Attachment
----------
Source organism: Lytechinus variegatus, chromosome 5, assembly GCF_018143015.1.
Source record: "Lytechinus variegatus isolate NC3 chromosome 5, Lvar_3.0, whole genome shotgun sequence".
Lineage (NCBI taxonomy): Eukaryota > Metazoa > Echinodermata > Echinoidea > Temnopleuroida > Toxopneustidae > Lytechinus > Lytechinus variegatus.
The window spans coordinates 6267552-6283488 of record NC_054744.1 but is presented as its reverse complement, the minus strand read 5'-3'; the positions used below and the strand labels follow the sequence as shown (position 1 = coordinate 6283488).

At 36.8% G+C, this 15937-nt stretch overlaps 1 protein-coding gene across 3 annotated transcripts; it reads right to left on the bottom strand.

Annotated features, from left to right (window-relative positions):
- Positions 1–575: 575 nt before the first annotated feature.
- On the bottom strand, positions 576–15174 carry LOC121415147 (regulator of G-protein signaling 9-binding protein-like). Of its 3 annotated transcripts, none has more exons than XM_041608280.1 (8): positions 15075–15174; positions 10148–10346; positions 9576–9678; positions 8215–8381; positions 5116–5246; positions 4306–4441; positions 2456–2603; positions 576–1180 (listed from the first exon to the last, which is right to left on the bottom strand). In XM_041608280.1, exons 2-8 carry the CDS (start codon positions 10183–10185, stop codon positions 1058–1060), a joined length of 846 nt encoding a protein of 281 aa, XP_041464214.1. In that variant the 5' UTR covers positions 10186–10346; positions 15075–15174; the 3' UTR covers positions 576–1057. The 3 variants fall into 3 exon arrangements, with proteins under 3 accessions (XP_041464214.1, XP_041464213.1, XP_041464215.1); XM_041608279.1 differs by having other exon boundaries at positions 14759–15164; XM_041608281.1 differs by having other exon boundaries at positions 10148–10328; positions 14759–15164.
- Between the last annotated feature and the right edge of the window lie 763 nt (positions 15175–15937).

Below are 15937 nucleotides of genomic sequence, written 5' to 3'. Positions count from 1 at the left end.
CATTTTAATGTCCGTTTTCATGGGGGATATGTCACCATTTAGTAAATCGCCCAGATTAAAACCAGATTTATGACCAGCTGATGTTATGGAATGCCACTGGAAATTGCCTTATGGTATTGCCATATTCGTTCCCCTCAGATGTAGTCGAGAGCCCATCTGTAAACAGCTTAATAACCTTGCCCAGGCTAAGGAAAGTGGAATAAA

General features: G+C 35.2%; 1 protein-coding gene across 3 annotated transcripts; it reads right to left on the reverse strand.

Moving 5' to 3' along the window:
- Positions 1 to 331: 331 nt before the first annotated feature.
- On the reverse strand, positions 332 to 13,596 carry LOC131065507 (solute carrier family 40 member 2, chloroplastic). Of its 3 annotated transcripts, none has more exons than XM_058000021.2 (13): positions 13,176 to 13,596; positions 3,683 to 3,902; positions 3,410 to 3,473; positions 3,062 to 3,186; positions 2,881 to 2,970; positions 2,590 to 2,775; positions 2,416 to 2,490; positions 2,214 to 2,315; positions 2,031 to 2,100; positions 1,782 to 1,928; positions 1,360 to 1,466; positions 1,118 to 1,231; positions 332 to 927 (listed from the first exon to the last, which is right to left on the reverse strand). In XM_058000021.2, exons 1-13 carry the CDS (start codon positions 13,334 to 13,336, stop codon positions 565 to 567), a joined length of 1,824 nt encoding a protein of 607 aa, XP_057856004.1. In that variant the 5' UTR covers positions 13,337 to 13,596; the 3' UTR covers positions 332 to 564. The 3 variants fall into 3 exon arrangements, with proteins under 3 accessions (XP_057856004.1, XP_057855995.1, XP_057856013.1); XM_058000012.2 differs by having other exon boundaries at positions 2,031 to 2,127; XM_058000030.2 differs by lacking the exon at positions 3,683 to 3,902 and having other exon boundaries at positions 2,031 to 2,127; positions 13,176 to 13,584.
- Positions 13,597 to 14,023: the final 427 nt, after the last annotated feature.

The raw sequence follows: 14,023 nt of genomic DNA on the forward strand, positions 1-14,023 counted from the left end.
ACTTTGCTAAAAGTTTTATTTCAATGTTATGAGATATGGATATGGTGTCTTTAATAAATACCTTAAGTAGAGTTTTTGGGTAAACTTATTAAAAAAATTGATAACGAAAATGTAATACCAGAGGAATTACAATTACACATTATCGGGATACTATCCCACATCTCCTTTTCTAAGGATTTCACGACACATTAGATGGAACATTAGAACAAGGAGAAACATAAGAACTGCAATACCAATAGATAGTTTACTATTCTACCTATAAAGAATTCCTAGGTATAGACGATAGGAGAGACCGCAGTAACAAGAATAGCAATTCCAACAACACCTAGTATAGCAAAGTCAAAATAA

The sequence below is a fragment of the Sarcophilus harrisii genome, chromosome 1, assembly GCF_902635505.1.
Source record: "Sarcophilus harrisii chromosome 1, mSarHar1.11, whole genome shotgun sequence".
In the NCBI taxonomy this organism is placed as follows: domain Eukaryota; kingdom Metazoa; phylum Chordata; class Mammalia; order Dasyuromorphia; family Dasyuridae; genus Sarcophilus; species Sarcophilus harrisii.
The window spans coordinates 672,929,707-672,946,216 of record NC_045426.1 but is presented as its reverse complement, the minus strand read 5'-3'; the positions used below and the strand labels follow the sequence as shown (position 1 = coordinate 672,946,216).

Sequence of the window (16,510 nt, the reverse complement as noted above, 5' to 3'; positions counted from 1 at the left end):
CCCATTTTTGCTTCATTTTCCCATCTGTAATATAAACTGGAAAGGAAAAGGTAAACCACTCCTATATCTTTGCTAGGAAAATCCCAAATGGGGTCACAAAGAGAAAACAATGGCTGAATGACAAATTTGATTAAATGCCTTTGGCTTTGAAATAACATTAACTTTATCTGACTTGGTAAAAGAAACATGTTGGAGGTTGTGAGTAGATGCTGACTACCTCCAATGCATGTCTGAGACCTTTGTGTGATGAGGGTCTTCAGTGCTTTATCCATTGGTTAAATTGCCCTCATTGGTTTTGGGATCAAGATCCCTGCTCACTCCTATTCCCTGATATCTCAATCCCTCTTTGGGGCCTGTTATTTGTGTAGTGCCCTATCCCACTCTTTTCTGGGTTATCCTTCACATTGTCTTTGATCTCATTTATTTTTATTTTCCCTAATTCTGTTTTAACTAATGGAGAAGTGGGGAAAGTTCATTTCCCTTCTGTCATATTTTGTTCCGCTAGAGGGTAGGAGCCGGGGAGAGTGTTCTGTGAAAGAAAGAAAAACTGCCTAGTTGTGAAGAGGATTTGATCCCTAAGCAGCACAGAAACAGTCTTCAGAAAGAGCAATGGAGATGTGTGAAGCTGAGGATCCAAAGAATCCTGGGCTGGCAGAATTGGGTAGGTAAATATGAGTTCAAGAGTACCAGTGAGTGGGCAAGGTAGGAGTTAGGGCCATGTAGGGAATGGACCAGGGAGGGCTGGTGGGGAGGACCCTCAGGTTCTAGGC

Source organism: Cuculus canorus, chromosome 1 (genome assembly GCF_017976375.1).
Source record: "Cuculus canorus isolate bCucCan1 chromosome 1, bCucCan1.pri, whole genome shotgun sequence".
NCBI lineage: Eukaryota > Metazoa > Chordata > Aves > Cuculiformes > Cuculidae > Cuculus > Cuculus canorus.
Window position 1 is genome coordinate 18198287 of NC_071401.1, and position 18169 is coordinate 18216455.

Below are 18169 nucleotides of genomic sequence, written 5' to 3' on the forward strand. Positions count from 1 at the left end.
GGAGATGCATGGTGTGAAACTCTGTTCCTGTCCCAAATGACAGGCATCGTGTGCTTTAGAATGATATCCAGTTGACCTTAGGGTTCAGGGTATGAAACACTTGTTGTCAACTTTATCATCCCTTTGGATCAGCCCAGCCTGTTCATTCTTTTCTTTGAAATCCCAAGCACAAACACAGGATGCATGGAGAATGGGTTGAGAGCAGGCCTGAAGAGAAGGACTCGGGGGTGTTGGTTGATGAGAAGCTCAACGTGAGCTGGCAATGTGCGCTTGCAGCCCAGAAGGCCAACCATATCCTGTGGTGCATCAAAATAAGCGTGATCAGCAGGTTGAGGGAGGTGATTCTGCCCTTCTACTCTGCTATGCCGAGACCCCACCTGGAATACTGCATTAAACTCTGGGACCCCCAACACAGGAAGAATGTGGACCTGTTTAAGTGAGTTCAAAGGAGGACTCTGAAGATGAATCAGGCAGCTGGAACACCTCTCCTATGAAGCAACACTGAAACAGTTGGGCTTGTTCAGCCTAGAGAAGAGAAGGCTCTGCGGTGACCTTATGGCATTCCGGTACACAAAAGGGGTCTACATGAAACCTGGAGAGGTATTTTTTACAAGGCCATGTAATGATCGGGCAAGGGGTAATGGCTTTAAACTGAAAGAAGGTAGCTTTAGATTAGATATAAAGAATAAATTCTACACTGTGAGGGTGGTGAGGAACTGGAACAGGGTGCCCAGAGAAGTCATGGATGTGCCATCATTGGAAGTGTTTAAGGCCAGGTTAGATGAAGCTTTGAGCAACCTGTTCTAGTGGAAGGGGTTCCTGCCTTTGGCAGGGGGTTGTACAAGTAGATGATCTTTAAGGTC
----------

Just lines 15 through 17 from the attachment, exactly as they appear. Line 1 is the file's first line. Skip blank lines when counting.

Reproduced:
- On the reverse strand, positions 332 to 13,596 carry LOC131065507 (solute carrier family 40 member 2, chloroplastic). Of its 3 annotated transcripts, none has more exons than XM_058000021.2 (13): positions 13,176 to 13,596; positions 3,683 to 3,902; positions 3,410 to 3,473; positions 3,062 to 3,186; positions 2,881 to 2,970; positions 2,590 to 2,775; positions 2,416 to 2,490; positions 2,214 to 2,315; positions 2,031 to 2,100; positions 1,782 to 1,928; positions 1,360 to 1,466; positions 1,118 to 1,231; positions 332 to 927 (listed from the first exon to the last, which is right to left on the reverse strand). In XM_058000021.2, exons 1-13 carry the CDS (start codon positions 13,334 to 13,336, stop codon positions 565 to 567), a joined length of 1,824 nt encoding a protein of 607 aa, XP_057856004.1. In that variant the 5' UTR covers positions 13,337 to 13,596; the 3' UTR covers positions 332 to 564. The 3 variants fall into 3 exon arrangements, with proteins under 3 accessions (XP_057856004.1, XP_057855995.1, XP_057856013.1); XM_058000012.2 differs by having other exon boundaries at positions 2,031 to 2,127; XM_058000030.2 differs by lacking the exon at positions 3,683 to 3,902 and having other exon boundaries at positions 2,031 to 2,127; positions 13,176 to 13,584.
- Positions 13,597 to 14,023: the final 427 nt, after the last annotated feature.

The raw sequence follows: 14,023 nt of genomic DNA on the forward strand, positions 1-14,023 counted from the left end.